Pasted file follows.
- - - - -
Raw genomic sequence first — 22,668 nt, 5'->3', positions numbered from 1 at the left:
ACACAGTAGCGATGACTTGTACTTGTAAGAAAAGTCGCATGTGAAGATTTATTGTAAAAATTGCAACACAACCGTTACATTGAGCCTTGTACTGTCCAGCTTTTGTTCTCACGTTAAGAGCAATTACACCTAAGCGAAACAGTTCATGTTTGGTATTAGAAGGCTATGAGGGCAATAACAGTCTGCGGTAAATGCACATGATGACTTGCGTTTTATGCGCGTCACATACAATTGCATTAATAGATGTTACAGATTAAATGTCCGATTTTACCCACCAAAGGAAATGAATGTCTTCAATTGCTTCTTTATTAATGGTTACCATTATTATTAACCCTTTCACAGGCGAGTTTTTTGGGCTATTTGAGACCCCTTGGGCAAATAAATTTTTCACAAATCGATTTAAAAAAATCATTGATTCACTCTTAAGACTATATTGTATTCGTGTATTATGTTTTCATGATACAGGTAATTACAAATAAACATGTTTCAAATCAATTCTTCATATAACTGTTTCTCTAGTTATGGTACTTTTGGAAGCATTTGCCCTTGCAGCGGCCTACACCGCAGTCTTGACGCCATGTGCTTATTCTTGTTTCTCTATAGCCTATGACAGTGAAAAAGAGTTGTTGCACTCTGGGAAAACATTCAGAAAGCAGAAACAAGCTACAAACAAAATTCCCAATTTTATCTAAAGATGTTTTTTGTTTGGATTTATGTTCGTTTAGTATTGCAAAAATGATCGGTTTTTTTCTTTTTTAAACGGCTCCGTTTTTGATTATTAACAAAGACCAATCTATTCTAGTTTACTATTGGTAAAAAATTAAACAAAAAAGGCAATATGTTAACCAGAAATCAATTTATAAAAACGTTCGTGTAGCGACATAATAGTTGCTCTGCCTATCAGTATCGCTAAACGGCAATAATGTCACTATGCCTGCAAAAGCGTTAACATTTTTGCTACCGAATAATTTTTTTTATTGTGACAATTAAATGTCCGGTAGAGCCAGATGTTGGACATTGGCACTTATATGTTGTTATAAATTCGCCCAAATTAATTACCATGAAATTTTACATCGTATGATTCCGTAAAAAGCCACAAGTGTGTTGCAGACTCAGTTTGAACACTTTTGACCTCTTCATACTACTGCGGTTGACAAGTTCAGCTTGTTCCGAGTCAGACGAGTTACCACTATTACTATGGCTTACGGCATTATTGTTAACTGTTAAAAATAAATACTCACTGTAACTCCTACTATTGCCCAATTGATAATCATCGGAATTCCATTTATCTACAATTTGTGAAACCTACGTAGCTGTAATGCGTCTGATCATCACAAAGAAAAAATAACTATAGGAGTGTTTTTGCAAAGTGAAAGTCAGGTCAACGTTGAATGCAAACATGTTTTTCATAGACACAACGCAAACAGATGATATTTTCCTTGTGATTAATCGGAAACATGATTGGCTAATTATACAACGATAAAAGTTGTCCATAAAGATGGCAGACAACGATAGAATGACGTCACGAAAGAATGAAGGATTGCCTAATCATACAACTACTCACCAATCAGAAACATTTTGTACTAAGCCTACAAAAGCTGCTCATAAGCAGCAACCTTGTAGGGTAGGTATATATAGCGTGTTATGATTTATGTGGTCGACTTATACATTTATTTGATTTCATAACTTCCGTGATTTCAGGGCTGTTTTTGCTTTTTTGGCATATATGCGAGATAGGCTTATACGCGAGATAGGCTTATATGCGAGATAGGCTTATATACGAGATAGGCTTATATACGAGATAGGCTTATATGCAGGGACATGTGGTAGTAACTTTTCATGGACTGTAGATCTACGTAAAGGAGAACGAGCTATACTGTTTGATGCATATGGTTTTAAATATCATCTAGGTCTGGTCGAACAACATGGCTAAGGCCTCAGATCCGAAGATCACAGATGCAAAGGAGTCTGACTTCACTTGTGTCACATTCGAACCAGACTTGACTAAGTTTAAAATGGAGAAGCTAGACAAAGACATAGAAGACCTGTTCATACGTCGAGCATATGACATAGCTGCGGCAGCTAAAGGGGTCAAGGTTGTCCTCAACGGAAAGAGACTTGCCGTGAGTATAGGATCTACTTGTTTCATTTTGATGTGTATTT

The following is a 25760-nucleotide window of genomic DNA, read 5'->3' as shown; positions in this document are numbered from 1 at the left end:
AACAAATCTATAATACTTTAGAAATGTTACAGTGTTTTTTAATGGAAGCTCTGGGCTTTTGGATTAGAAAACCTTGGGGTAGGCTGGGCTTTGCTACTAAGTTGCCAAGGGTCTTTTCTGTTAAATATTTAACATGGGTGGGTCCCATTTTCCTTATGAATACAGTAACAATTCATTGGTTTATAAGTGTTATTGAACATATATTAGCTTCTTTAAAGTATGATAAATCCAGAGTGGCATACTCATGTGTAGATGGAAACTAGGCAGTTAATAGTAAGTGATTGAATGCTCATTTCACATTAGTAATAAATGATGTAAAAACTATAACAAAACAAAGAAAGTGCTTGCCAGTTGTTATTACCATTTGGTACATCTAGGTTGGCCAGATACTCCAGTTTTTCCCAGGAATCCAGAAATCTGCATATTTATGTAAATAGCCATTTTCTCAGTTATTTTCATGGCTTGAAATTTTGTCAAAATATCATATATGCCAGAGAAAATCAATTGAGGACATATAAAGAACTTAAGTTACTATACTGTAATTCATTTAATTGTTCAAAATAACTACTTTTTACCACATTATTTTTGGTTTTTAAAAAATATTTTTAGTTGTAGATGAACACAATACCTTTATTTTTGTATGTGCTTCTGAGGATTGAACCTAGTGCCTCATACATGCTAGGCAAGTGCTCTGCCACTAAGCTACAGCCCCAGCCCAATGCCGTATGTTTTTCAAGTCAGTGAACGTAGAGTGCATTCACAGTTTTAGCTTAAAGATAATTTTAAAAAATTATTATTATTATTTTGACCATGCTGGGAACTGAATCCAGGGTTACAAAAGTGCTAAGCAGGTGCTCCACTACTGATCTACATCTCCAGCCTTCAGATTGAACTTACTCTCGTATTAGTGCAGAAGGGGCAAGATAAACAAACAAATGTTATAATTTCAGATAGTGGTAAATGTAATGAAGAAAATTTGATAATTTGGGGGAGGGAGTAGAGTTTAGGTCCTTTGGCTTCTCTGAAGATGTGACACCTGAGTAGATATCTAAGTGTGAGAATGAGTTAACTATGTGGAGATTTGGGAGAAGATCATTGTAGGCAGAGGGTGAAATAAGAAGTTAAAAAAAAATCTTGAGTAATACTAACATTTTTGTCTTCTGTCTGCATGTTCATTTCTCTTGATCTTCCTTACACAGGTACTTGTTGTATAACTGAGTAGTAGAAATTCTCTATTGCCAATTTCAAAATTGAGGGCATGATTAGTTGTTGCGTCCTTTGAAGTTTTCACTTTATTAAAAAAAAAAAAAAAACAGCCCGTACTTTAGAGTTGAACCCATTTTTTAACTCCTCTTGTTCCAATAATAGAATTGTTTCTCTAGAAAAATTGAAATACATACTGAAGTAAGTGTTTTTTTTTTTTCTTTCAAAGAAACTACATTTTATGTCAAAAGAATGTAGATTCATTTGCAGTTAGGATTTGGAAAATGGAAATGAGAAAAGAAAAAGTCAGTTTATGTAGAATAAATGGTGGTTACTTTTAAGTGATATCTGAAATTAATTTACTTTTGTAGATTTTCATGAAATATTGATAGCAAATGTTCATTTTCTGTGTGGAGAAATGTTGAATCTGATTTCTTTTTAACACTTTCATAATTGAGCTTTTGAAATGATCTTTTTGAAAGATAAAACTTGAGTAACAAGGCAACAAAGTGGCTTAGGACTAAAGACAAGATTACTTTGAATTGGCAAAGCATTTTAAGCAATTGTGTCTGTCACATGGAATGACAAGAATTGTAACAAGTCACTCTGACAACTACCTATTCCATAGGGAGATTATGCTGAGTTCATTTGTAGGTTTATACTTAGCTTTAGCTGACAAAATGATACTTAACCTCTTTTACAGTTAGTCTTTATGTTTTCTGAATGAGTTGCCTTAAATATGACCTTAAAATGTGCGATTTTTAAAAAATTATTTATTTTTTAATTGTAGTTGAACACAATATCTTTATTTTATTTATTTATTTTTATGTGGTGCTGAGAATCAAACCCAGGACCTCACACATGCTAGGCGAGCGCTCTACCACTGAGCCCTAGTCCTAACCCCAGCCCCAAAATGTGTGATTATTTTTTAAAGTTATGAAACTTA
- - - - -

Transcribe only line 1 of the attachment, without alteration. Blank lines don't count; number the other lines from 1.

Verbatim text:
Raw genomic sequence first — 22,668 nt, 5'->3', positions numbered from 1 at the left: